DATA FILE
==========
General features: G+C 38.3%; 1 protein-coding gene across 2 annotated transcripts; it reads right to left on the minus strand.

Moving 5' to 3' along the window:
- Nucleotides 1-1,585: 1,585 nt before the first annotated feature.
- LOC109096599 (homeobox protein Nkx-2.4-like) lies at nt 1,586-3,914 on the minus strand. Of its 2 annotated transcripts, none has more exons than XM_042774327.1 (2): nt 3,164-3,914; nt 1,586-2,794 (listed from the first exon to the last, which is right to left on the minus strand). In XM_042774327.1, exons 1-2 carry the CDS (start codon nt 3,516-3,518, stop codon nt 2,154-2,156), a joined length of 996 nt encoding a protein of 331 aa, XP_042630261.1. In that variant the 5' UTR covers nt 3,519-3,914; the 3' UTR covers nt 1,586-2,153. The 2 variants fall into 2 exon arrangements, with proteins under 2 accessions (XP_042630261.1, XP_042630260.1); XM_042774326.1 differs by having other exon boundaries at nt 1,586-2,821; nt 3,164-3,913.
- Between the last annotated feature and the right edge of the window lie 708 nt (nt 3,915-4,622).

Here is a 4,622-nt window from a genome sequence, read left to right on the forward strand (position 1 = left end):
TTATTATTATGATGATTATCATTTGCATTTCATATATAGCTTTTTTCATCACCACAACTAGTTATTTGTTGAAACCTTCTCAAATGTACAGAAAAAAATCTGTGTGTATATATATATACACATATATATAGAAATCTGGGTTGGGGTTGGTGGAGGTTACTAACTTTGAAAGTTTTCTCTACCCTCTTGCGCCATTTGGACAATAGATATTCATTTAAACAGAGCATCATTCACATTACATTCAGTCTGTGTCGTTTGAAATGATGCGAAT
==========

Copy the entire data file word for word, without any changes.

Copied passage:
General features: G+C 38.3%; 1 protein-coding gene across 2 annotated transcripts; it reads right to left on the minus strand.

Moving 5' to 3' along the window:
- Nucleotides 1-1,585: 1,585 nt before the first annotated feature.
- LOC109096599 (homeobox protein Nkx-2.4-like) lies at nt 1,586-3,914 on the minus strand. Of its 2 annotated transcripts, none has more exons than XM_042774327.1 (2): nt 3,164-3,914; nt 1,586-2,794 (listed from the first exon to the last, which is right to left on the minus strand). In XM_042774327.1, exons 1-2 carry the CDS (start codon nt 3,516-3,518, stop codon nt 2,154-2,156), a joined length of 996 nt encoding a protein of 331 aa, XP_042630261.1. In that variant the 5' UTR covers nt 3,519-3,914; the 3' UTR covers nt 1,586-2,153. The 2 variants fall into 2 exon arrangements, with proteins under 2 accessions (XP_042630261.1, XP_042630260.1); XM_042774326.1 differs by having other exon boundaries at nt 1,586-2,821; nt 3,164-3,913.
- Between the last annotated feature and the right edge of the window lie 708 nt (nt 3,915-4,622).

Here is a 4,622-nt window from a genome sequence, read left to right on the forward strand (position 1 = left end):
TTATTATTATGATGATTATCATTTGCATTTCATATATAGCTTTTTTCATCACCACAACTAGTTATTTGTTGAAACCTTCTCAAATGTACAGAAAAAAATCTGTGTGTATATATATATACACATATATATAGAAATCTGGGTTGGGGTTGGTGGAGGTTACTAACTTTGAAAGTTTTCTCTACCCTCTTGCGCCATTTGGACAATAGATATTCATTTAAACAGAGCATCATTCACATTACATTCAGTCTGTGTCGTTTGAAATGATGCGAAT